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June 18, 2018 | Flow Through: What’s In It for You?

Lobo Tiggre, aka Louis James, is the founder and CEO of Louis James LLC, and the principal analyst and editor of the Independent Speculator. He researched and recommended speculative opportunities in Casey Research publications from 2004 to 2018, writing under the name “Louis James.” While with Casey Research, he learned the ins and outs of resource speculation from the legendary speculator Doug Casey. Although frequently mistaken for one, Mr. Tiggre is not a professional geologist. However, his long tutelage under world-class geologists, writers, and investors resulted in an exceptional track record. The average of the yearly gains published for the flagship Casey publication, the International Speculator, was 18.5% per year during Tiggre’s time with the publication. A fully transparent, documented, and verifiable track record is a central feature of IndependentSpeculator.com services going forward. Another key feature is that Mr. Tiggre will put his own money into the speculations he writes about, so his readers will always know he has “skin in the game” with them

You don’t have to go to Hollywood to make a movie, but it’s a great place to put a movie project together and finance it. Similarly, you don’t have to go to Canada to launch a natural resource project, but it’s a great place to do it.

It’s often said that about 80% of the funds raised for mineral exploration and development are raised in Canada. That has a lot to do with Canada’s history as a “resource economy.” Extraction and harvesting of natural resources remain a vital part of the Canadian economy. This is so clear to all participants that for many years Canadian governments under different leaders have offered tax incentives to encourage investment in the resource sector.

One of the most powerful of these incentives is called Flow Through (FT). Investors in the US and other parts of the world may find Canadian FT offerings confusing, but there’s nothing nefarious about them.

It works like this:

  1. An exploration company with no income will sustain tax losses spending money exploring.
  2. The company issues special FT shares to investors to raise money specifically restricted to that exploration work.
  3. The tax loss “flows through” to FT shareholders, allowing them to deduct the amount invested from their taxes.
  4. In some cases, “super” FT shares allow the investors to get an additional 15% as a tax credit.
  5. Some Canadian provinces have their own FT and other incentives, which can make such offerings even more attractive.

These tax incentives are so appealing, Canadian companies can often raise all the money they need in a private placement without a warrant to sweeten the deal. Sometimes the FT financing is so attractive, it can be offered at a price above the current share price on the market. Both of these things allow companies to raise money with less dilution for existing shareholders, which is a major plus for them.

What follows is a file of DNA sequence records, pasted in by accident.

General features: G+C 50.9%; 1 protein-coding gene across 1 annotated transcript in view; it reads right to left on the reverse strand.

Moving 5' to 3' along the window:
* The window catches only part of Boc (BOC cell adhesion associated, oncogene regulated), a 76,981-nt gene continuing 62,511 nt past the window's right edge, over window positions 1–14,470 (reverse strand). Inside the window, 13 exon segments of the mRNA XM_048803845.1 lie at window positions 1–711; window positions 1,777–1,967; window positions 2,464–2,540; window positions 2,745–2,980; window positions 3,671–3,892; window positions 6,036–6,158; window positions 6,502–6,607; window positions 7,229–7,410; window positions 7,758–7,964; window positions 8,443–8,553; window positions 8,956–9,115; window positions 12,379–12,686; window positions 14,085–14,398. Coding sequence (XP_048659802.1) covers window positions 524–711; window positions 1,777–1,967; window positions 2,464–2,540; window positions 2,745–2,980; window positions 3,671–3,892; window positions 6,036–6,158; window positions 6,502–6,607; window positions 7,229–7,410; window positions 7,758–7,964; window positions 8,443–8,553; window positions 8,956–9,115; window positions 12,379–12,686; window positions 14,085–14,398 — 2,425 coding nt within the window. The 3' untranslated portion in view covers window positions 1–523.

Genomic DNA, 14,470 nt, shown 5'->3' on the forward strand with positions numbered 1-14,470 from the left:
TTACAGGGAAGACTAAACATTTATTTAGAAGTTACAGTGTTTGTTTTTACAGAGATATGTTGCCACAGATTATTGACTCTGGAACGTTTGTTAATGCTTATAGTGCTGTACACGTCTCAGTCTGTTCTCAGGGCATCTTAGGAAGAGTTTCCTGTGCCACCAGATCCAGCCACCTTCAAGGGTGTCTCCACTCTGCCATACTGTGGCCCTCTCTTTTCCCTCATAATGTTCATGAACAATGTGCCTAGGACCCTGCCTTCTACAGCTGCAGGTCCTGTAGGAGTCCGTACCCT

FT financing is both a sign of and an important reason why Canada is such a great place for resource speculators.

However, there are some important factors to keep in mind:

  • Only Canadian taxpayers can participate in FT financings. This may seem unfair, but these are Canadian tax incentives, so it really couldn’t be any other way.
  • Since the FT tax benefits amount to a discount on the share price, companies can often offer them at prices above current market. For investors who don’t know what FT is, this can be mistaken for evidence that participants are paying a premium for shares.
  • The funds raised are restricted and can only be used for exploration in Canada, or other incented work. It’s common to see private placements that have a FT component combined with a non-FT component. That enables the companies to raise “hard” money that can be spent keeping the lights on, or exploring in other parts of the world.
  • FT funds have to be spent within a given tax year. If not, they’d have to be refunded, with adverse tax consequences for the investors. No company ever wants to do that, so there’s a risk of spending FT funds foolishly if they have not been well used as the tax deadline approaches.
  • Sometimes the FT benefits are so attractive, existing Canadian shareholders may dump their regular shares to buy into the FT financing. That’s a temporary negative—but it can also be a positive for non-Canadians who are looking to buy.

In sum, FT financing is a uniquely Canadian rose with some thorns you have to watch out for, but it’s generally a very good thing for resource investors. Even non-Canadians get the benefit of minimized dilution and potential buying opportunities.

I’m not a Canadian taxpayer, but if I were, I’d certainly be on the hunt for good FT financings.

Key Point: I would not buy a stock just for FT tax benefits—but if I already liked the company, I’d be very interested in a FT financing.

On the other hand (as I’ve written before), private placements offering a full warrant with plenty of time to exercise it when profit is guaranteed are how my mentors made the bulk of their fortunes as resource speculators.

So don’t worry if you’re not a Canadian taxpayer. Opportunities still abound.

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June 18th, 2018

Posted In: Louis James

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